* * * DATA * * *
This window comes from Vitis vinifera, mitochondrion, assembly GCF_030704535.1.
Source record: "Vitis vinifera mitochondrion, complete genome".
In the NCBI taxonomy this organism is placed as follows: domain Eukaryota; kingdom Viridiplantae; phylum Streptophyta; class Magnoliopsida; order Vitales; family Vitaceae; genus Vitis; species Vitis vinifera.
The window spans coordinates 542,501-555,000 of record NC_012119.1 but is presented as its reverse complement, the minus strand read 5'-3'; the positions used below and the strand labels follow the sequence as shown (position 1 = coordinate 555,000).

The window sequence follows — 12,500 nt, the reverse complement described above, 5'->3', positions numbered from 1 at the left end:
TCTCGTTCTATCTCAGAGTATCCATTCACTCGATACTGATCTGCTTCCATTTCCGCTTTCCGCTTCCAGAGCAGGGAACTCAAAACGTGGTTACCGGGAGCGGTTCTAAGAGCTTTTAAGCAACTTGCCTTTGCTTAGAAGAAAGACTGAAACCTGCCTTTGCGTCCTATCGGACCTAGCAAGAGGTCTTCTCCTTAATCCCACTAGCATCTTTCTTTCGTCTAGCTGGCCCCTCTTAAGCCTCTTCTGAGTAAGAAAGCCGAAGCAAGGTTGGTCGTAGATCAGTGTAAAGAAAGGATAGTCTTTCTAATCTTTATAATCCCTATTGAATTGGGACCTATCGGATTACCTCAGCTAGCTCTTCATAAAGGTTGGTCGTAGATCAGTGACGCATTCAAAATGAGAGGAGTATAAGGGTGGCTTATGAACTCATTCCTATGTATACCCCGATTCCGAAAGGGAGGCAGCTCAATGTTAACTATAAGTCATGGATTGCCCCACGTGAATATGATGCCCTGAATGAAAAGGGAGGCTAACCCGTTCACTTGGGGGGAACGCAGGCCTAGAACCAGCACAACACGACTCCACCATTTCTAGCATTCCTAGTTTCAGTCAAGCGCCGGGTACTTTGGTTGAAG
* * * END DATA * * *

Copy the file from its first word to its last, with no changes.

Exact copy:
This window comes from Vitis vinifera, mitochondrion, assembly GCF_030704535.1.
Source record: "Vitis vinifera mitochondrion, complete genome".
In the NCBI taxonomy this organism is placed as follows: domain Eukaryota; kingdom Viridiplantae; phylum Streptophyta; class Magnoliopsida; order Vitales; family Vitaceae; genus Vitis; species Vitis vinifera.
The window spans coordinates 542,501-555,000 of record NC_012119.1 but is presented as its reverse complement, the minus strand read 5'-3'; the positions used below and the strand labels follow the sequence as shown (position 1 = coordinate 555,000).

The window sequence follows — 12,500 nt, the reverse complement described above, 5'->3', positions numbered from 1 at the left end:
TCTCGTTCTATCTCAGAGTATCCATTCACTCGATACTGATCTGCTTCCATTTCCGCTTTCCGCTTCCAGAGCAGGGAACTCAAAACGTGGTTACCGGGAGCGGTTCTAAGAGCTTTTAAGCAACTTGCCTTTGCTTAGAAGAAAGACTGAAACCTGCCTTTGCGTCCTATCGGACCTAGCAAGAGGTCTTCTCCTTAATCCCACTAGCATCTTTCTTTCGTCTAGCTGGCCCCTCTTAAGCCTCTTCTGAGTAAGAAAGCCGAAGCAAGGTTGGTCGTAGATCAGTGTAAAGAAAGGATAGTCTTTCTAATCTTTATAATCCCTATTGAATTGGGACCTATCGGATTACCTCAGCTAGCTCTTCATAAAGGTTGGTCGTAGATCAGTGACGCATTCAAAATGAGAGGAGTATAAGGGTGGCTTATGAACTCATTCCTATGTATACCCCGATTCCGAAAGGGAGGCAGCTCAATGTTAACTATAAGTCATGGATTGCCCCACGTGAATATGATGCCCTGAATGAAAAGGGAGGCTAACCCGTTCACTTGGGGGGAACGCAGGCCTAGAACCAGCACAACACGACTCCACCATTTCTAGCATTCCTAGTTTCAGTCAAGCGCCGGGTACTTTGGTTGAAG